Most of the 21 recipients of SPARC’s $75,000 grants have told the state the money was “a game-changer,” said Lou Hanemann, who oversees the program for the Tennessee Higher Education Commission.

“A lot of the counties have been very thoughtful about either augmenting programs that were almost there or invigorating programs that had been allowed to atrophy,” Hanemann said.

But without a program such as SPARC, solutions to rural workforce shortages come down to better communication between colleges and local farms and industries.

Back in Fayetteville, the new Motlow agricultural program was serendipitous for Tennessee State University, a historically black school that was having trouble getting students in Nashville to take an interest in agriculture. The partnership allows Tennessee State to boost its enrollment while helping the agriculture industry overall, said John Ricketts, a TSU agriculture professor.

It’s important to give rural students a chance for an education without leaving home, said Ricketts, who added that John Deere had asked his department for help finding graduates who understand rural life.

“It’s an issue across the ag industry,” Ricketts said. “Even people who are answering phones can’t answer questions because they can’t relate to rural America.”

This story about rural higher education was produced by The Hechinger Report, a nonprofit, independent news organization focused on inequality and innovation in education. Sign up for the Hechinger newsletter.

Reporting supported by a fellowship from the Education Writers Association.

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  1. I am a retired safety professional. For the last 7 years of my 34 year career, I was the program coordinator for the Occupational Safety and Health “Technology” program at CCBC. While our community college is an urban college, it has a similar problem with valuing and understanding the importance of career-oriented education. They have been sucked into the numbers gave of producing x number of graduates over x number of enrollment years or with providing so many transfer students to larger universities. Small programs, such as mine, were annoying knats to be swatted into oblivion with no care to the impact to local businesses that valued and hired our graduates — at wage levels well above those paid to graduates of larger programs, such as computer or mortuary or forensic sciences. The big programs had a lot of students chasing non-existing jobs.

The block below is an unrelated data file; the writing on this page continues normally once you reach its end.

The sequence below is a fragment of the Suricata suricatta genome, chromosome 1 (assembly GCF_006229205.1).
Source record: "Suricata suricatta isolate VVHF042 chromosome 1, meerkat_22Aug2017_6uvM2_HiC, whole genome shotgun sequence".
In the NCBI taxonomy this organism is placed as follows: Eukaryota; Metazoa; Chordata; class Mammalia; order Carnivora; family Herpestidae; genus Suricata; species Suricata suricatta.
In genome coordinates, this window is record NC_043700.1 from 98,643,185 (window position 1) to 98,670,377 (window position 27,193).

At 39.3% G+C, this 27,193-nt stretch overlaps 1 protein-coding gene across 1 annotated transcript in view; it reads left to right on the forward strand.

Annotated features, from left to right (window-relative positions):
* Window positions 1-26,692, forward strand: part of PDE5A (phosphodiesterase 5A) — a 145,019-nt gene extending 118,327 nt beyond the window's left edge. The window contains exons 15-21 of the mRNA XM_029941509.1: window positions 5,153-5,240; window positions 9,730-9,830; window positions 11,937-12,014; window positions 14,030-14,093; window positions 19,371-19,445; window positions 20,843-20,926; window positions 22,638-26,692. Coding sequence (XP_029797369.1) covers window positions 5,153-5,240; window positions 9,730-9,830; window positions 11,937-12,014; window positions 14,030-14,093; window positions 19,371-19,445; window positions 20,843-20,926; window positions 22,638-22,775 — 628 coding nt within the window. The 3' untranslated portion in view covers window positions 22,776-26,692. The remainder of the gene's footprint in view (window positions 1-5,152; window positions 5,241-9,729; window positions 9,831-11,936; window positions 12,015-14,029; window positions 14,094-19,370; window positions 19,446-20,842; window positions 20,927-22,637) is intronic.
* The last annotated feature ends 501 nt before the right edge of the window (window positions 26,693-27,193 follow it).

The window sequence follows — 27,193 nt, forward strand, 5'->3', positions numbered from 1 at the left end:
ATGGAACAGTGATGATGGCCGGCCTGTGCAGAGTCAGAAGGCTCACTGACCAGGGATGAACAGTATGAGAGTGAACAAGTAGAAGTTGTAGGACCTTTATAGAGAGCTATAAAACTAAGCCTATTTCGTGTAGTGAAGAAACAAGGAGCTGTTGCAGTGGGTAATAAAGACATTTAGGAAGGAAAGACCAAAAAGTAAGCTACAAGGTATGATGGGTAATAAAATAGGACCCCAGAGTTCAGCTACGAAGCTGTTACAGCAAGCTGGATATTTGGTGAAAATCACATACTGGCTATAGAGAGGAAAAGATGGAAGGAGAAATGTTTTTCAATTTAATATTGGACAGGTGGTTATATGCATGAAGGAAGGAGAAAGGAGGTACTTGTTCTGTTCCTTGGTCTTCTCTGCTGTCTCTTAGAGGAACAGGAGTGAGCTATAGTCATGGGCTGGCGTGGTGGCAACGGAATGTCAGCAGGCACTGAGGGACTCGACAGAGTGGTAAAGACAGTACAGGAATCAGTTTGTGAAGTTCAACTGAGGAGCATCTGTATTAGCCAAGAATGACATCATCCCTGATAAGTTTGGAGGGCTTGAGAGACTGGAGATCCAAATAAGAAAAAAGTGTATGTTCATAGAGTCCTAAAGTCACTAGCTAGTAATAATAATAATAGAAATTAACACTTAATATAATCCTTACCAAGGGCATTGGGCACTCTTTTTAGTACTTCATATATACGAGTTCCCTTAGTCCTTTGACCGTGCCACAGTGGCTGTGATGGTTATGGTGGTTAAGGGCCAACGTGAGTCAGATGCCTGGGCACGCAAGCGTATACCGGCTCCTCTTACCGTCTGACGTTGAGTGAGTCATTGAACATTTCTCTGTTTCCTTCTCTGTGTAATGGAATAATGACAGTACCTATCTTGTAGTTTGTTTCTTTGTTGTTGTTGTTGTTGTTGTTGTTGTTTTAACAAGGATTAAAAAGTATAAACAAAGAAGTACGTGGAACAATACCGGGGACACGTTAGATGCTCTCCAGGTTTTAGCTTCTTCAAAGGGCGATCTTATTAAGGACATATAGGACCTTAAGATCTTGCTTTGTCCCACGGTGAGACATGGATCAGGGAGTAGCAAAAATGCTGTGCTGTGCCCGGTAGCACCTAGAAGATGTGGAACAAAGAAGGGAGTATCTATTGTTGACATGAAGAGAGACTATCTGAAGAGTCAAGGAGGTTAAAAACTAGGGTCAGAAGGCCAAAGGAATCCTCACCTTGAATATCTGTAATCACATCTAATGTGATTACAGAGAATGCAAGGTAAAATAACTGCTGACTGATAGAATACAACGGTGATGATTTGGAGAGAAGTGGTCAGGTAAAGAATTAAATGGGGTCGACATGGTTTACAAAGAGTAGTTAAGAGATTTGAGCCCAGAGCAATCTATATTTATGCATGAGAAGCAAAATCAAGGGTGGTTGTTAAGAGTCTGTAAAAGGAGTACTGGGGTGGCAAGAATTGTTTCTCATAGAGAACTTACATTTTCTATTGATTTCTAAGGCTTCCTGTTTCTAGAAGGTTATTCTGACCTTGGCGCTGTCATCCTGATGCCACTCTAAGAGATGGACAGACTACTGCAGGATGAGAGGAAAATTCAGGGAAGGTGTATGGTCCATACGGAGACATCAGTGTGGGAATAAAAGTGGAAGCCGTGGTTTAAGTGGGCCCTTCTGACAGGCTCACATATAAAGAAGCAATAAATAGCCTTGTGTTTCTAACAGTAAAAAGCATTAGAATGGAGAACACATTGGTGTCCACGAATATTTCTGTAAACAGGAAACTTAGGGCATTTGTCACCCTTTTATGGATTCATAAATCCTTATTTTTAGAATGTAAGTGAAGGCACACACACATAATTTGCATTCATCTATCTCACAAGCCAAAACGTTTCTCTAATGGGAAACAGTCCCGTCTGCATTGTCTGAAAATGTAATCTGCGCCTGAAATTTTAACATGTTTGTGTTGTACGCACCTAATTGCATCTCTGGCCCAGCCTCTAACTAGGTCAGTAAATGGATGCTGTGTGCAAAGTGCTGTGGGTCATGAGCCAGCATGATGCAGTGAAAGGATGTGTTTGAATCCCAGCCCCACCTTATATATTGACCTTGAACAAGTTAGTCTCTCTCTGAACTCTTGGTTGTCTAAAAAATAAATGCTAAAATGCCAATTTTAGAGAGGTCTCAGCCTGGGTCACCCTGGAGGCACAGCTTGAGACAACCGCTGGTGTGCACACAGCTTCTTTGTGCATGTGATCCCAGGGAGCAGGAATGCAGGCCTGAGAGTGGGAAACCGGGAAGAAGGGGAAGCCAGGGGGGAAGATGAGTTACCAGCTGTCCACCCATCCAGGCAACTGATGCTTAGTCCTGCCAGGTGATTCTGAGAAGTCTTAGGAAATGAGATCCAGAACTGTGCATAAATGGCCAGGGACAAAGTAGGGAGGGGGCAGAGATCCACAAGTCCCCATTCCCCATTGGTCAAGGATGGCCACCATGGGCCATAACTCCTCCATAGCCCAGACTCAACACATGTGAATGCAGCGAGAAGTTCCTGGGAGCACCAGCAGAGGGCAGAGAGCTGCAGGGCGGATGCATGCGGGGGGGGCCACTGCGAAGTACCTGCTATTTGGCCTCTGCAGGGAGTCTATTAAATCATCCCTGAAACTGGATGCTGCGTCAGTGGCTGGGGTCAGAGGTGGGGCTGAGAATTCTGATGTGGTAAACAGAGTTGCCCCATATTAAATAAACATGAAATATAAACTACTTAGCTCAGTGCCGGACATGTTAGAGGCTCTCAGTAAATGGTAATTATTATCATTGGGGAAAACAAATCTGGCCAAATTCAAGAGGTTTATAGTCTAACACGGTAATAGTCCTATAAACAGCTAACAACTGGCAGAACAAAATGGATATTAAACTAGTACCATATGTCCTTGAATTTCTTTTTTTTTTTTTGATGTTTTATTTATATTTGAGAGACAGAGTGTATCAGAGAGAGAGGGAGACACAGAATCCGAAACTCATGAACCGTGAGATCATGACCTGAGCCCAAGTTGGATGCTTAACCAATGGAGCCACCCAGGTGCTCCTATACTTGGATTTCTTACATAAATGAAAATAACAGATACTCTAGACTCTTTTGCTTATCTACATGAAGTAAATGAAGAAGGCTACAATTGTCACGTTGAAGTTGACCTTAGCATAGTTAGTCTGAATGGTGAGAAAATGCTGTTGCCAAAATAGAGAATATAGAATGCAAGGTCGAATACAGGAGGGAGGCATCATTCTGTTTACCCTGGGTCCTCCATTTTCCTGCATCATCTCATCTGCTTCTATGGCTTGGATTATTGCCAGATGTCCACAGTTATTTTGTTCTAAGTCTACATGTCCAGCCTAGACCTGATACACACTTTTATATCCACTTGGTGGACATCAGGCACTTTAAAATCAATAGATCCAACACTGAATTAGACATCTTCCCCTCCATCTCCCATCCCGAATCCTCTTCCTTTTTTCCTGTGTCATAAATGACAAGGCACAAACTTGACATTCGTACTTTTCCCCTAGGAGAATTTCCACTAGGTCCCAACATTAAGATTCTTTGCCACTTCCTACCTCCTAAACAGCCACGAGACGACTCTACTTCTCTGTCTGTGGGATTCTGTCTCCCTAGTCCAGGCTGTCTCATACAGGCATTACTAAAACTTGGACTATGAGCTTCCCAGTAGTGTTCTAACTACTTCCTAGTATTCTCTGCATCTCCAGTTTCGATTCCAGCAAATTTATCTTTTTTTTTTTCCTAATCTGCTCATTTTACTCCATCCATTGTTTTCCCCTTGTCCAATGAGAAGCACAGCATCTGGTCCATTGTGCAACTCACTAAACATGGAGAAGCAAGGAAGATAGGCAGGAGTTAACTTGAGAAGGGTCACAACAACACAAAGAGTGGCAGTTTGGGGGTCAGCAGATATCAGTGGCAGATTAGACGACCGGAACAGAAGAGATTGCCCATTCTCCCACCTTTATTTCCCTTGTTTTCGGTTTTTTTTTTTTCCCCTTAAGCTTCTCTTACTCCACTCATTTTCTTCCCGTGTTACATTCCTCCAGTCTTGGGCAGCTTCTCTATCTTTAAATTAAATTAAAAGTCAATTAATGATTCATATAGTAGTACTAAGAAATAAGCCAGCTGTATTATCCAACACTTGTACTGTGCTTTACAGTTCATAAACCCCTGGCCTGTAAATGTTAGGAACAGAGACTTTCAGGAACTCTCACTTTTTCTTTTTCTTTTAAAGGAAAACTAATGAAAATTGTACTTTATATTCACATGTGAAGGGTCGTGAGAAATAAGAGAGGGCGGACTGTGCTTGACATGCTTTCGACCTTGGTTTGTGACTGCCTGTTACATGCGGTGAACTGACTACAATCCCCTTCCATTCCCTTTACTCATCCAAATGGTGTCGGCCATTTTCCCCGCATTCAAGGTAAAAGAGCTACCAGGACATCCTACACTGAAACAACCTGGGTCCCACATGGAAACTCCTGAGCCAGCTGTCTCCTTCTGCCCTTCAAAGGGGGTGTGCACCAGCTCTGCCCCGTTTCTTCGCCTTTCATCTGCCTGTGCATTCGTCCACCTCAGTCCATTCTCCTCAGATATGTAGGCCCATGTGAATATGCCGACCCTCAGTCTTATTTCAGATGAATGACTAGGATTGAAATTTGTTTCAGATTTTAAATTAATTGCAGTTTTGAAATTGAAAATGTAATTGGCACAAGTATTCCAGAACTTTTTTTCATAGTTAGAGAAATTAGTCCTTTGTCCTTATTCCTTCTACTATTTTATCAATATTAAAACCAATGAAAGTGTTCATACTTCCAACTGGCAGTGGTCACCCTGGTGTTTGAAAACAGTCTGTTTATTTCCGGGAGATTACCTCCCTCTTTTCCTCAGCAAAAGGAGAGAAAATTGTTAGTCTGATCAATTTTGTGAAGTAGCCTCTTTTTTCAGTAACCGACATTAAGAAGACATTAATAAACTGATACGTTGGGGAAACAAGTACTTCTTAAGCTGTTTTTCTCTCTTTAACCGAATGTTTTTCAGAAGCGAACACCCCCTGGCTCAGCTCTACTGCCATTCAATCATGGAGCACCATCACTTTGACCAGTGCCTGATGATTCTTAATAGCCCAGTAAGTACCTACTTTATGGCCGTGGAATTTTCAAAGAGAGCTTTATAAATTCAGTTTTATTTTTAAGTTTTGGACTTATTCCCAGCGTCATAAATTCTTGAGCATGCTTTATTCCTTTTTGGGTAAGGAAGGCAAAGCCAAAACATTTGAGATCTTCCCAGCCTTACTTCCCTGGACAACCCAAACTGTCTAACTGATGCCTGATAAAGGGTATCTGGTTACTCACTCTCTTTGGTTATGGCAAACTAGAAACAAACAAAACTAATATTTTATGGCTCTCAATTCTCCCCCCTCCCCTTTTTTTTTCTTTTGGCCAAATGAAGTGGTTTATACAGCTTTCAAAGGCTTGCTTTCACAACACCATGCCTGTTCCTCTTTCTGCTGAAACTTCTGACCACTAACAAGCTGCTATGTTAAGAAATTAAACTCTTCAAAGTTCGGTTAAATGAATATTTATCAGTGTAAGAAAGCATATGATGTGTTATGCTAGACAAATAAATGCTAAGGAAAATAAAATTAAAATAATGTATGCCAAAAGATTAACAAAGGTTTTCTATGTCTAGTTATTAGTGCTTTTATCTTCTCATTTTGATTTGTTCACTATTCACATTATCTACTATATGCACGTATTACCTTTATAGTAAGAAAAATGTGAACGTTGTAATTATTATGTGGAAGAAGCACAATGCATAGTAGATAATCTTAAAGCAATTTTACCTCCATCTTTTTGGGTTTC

After I retired, my successor was not able to continue the progress that I had made in building the program. She had 2 middle school kids, so she had an actually life to lead beyond trying to meet the dumb-ass demands of a clueless administration.

    The improvement in the economy lead to fewer students. Folks familiar with community colleges are familiar with the boom or bust cycle of enrollment.

    As a result of declining enrollment, my successor was made to teach courses outside of her realm of expertise and comfort. This, in turn, dragged her away from any efforts to grow the program. The result of all this was the closing of the program, rather than strategizing how to save it. The Trustees rubber stamped the action, with one trustee making a slur against the Italian ancestry of the founder of the program and another one calling the program “a waste of time” because it can all be taught on-line. (Never mind the fact she and I had no time to devote developing an online program because we were too busy playing their games.)

    I still get thank you e-mails from former students whose lives I touched – even though I retired 6 1/2 years ago. I am proud of the safety careers that my alumni have gone on to achieve, but I am disgusted with how academia functions.